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Colonial art

Books: a selection of the Art Institute of Chicago's holdings

Painting, design, and decorative arts from Colonial times until the Second World War

Unlike many catalogues, this one does not aim for completeness, but is, instead, a judicious selection of 186 items chosen from the Art Institute’s holdings, followed by a concise and helpful illustrated glossary of decorative arts terms. Seen from this side of the pond, the delights of Whistler and Mary Cassatt, and, perhaps, even Winslow Homer, need no introduction, but Raphaelle Peale and William L. Harnett’s eerily realistic still-lifes are likely to be less familiar. It is the early furniture and, to a lesser extent, the silver that is most appealing, however, for their combination of solidity and elegance. Frank Lloyd Wright also has a starring role as a furniture maker, but not everything inhabits the same elevated aesthetic heights. To single out one particularly grisly category, the nineteenth-century sculpture, in all honesty, is not for the squeamish.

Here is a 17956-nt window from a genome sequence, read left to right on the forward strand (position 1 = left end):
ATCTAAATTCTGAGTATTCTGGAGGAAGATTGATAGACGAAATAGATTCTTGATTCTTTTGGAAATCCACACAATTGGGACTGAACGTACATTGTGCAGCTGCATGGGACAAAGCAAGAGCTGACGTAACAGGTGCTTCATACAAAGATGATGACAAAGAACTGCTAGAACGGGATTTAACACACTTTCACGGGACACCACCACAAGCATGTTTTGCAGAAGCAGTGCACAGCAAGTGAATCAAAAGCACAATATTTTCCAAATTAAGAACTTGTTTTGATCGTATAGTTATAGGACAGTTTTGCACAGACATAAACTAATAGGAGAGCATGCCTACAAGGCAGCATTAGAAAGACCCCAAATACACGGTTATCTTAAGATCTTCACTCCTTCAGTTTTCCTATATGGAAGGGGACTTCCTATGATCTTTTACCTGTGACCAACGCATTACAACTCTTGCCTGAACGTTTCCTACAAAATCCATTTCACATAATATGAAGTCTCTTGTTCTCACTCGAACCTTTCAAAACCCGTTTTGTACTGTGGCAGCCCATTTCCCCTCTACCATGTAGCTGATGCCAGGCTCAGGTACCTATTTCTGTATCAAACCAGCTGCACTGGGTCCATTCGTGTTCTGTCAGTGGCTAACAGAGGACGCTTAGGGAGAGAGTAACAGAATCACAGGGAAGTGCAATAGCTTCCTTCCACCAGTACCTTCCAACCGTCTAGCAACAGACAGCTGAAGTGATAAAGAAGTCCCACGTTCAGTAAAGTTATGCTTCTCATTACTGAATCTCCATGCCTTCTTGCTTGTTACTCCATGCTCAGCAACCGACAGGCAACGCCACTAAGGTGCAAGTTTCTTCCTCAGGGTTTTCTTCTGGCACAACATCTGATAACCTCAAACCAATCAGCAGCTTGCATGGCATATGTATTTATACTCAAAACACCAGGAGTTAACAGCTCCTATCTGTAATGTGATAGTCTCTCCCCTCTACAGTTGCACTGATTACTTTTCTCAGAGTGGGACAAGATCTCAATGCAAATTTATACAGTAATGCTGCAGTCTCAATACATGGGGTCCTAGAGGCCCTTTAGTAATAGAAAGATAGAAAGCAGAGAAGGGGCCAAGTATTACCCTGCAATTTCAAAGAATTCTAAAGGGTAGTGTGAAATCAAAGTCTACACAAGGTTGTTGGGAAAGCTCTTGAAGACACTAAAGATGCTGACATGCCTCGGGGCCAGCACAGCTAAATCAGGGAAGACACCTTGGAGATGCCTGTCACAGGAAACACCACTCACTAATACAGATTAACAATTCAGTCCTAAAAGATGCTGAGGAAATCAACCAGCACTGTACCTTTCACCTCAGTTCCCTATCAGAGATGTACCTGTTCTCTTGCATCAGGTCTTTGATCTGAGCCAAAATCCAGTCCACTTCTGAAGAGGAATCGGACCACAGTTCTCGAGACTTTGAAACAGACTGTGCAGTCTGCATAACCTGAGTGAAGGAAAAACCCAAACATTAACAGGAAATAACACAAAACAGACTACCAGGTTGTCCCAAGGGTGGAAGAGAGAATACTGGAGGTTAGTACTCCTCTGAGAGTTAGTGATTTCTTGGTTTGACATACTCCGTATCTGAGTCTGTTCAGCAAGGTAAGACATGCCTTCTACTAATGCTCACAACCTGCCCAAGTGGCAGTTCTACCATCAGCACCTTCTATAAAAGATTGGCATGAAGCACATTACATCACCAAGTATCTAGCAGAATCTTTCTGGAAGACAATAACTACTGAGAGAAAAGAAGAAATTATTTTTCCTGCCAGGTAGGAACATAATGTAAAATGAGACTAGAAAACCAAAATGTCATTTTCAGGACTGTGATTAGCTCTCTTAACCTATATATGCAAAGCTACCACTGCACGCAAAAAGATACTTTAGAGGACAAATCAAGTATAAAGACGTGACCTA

Judith A. Barter, Kimberly Rhodes and Seth A. Thayer, American arts at the Art Institute of Chicago: from Colonial times to World War II (The Art Institute of Chicago, Chicago, 1999), 360 pp, 120 b/w ills, 220 col. ills, $65 (hb) ISBN 0865591725

Originally appeared in The Art Newspaper as 'Judith A. Barter, Kimberly Rhodes and Seth A. Thayer, American arts at the Art Institute of Chicago: from Colonial times to World War II (The Art Institute of Chicago, Chicago, 1999), 360 pp, 120 b/w ills, 220 col. ills, $65 (hb) ISBN 0865591725'